• have different contaminating factors that add
    uncertainty
  • Mixed procedures are good for unconditional
    inference
  • The fixed procedures are good for conditional
    inference
  • The fixed procedures have higher power

93
The Hierarchical Design
  • The universe (the sampling frame)
  • We wish to compare two treatments
  • We assign treatments to whole schools
  • Many schools with n students in each
  • Assign all students in each school to the same
    treatment

94
The Hierarchical Design
  • The experiment
  • We wish to compare two treatments
  • We assign treatments to whole schools
  • Assign 2m schools with n students in each
  • Assign all students in each school to the same
    treatment

95
The Hierarchical Design
  • Diagram of the experiment

Schools Schools Schools Schools Schools Schools Schools Schools
Treatment 1 2 m m 1 m 2 2 m
1              
2                
96
The Hierarchical Design
  • Treatment 1 schools

Schools Schools Schools Schools Schools Schools Schools Schools
Treatment 1 2 m m 1 m 2 2 m
1              
2                
97
The Hierarchical Design
  • Treatment 2 schools

Schools Schools Schools Schools Schools Schools Schools Schools
Treatment 1 2 m m 1 m 2 2 m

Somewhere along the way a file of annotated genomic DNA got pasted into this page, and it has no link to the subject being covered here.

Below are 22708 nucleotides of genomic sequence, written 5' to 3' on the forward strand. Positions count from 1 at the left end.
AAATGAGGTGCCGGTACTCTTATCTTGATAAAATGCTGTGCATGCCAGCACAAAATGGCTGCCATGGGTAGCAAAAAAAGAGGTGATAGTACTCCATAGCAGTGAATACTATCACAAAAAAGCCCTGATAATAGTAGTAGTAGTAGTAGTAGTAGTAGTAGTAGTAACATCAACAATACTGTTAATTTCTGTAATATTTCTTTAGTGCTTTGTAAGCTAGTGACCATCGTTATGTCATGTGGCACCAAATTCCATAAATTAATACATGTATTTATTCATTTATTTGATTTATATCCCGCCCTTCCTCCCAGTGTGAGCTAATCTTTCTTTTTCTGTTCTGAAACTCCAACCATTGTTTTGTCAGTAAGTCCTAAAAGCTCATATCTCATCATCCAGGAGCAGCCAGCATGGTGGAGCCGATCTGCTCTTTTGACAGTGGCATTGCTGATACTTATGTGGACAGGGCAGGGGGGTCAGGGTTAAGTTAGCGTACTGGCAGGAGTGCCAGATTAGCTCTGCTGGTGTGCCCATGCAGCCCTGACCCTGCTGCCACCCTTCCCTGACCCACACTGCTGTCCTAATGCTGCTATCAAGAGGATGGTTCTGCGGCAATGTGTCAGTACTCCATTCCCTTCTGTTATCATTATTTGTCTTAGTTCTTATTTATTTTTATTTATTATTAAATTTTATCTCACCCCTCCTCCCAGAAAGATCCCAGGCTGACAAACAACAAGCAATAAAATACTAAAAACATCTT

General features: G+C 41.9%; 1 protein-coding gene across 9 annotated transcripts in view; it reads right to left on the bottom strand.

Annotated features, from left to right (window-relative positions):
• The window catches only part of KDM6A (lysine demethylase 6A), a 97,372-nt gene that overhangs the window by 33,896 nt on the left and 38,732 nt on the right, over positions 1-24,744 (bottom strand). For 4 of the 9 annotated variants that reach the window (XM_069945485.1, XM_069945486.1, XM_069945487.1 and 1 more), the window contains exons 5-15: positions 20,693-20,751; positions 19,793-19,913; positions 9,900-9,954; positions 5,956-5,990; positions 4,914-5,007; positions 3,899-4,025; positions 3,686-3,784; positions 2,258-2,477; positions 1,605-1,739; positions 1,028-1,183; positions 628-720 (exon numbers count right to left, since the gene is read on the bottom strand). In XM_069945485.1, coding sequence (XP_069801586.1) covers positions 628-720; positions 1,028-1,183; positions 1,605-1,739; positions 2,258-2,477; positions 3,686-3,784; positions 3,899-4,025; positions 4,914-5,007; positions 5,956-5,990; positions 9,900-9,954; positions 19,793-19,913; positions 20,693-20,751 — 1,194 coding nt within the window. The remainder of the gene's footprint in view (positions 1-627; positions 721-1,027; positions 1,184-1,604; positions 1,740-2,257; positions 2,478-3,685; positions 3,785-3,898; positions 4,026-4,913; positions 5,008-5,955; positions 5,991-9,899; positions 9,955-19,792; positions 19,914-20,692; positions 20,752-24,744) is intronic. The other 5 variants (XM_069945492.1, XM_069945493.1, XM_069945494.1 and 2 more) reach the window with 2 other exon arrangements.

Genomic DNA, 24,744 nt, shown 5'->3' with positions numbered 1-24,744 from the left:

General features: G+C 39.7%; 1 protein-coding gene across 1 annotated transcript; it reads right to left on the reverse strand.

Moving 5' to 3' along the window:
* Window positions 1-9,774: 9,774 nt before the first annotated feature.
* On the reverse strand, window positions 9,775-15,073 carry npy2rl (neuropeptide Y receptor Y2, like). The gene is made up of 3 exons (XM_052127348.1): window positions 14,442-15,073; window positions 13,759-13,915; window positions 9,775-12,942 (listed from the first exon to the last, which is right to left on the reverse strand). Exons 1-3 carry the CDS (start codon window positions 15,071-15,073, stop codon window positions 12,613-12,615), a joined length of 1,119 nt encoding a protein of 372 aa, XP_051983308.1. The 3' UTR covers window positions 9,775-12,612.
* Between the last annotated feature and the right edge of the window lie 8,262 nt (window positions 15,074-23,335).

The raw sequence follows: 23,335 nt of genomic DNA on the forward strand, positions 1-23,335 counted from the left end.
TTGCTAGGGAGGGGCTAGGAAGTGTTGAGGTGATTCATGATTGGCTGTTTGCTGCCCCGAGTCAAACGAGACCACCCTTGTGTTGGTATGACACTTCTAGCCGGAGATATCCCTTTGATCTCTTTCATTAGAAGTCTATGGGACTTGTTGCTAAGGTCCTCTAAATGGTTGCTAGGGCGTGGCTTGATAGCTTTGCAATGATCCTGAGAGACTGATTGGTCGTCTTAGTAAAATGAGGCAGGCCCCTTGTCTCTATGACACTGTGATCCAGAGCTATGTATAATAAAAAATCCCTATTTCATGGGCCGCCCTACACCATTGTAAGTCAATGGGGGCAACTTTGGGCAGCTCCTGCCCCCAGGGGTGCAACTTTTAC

1              
2                
98
The Conceptual Model
  • The statistical model for the observation on the
    kth person in the jth school in the ith treatment
    is
  • Yijk µ ai ßi aßij ejk(i) µ ai
    ßj(i) ejk(i)
  • µ is the grand mean,
  • ai is the average effect of being in treatment i,
  • ßj is the average effect if being in school j,
  • aßij is the difference between the average effect
    of treatment i and the effect of that treatment
    in school j,
  • eijk is a residual
  • Or ßj(i) ßi aßij is a term for the combined
    effect of schools within treatments

99
The Conceptual Model
  • The statistical model for the observation on the
    kth person in the jth school in the ith treatment
    is
  • Yijk µ ai ßi aßij ejk(i) µ ai
    ßj(i) ejk(i)
  • µ is the grand mean,
  • ai is the average effect of being in treatment i,
  • ßj is the average effect if being in school j,
  • aßij is the difference between the average effect
    of treatment i and the effect of that treatment
    in school j,
  • eijk is a residual
  • or ßj(i) ßi aßij is a term for the combined
    effect of schools within treatments

Context Effects
100
Two-level Hierarchical Design With No Covariates
(HLM Notation)
  • Level 1 (individual level)
  • Yijk ß0j eijk e N(0, sW2)
  • Level 2 (school Level)
  • ß0j p00 p01Tj ?0j ? N(0, sS2)
  • If we code the treatment Tj ½ or - ½ , then
  • p00 µ, p01 a1, ?0j ßj(i)
  • The intraclass correlation is ? sS2/(sS2 sW2)
    sS2/s2

101
Effects and Estimates
  • The comparative treatment effect in any given
    school j is still
  • (a1 a2) (aß1j aß2j)
  • But we cannot estimate the treatment effect in a
    single school because each school gets only one
    treatment
  • The mean treatment effect in the experiment is
  • (a1 a2) (ß?(1) ß?(2))
  • (a1 a2) (ß1? ß2? ) (aß1? aß2?)
  • The estimate of the mean treatment effect in the
    experiment is
  • (a1 a2) (ß? (1) ß? (2)) (e1?? e2??)

102
Inference Models
  • Two different kinds of inferences about effects
    (as in the randomized block design)
  • Unconditional Inference (schools random)
  • Inference to the whole universe of schools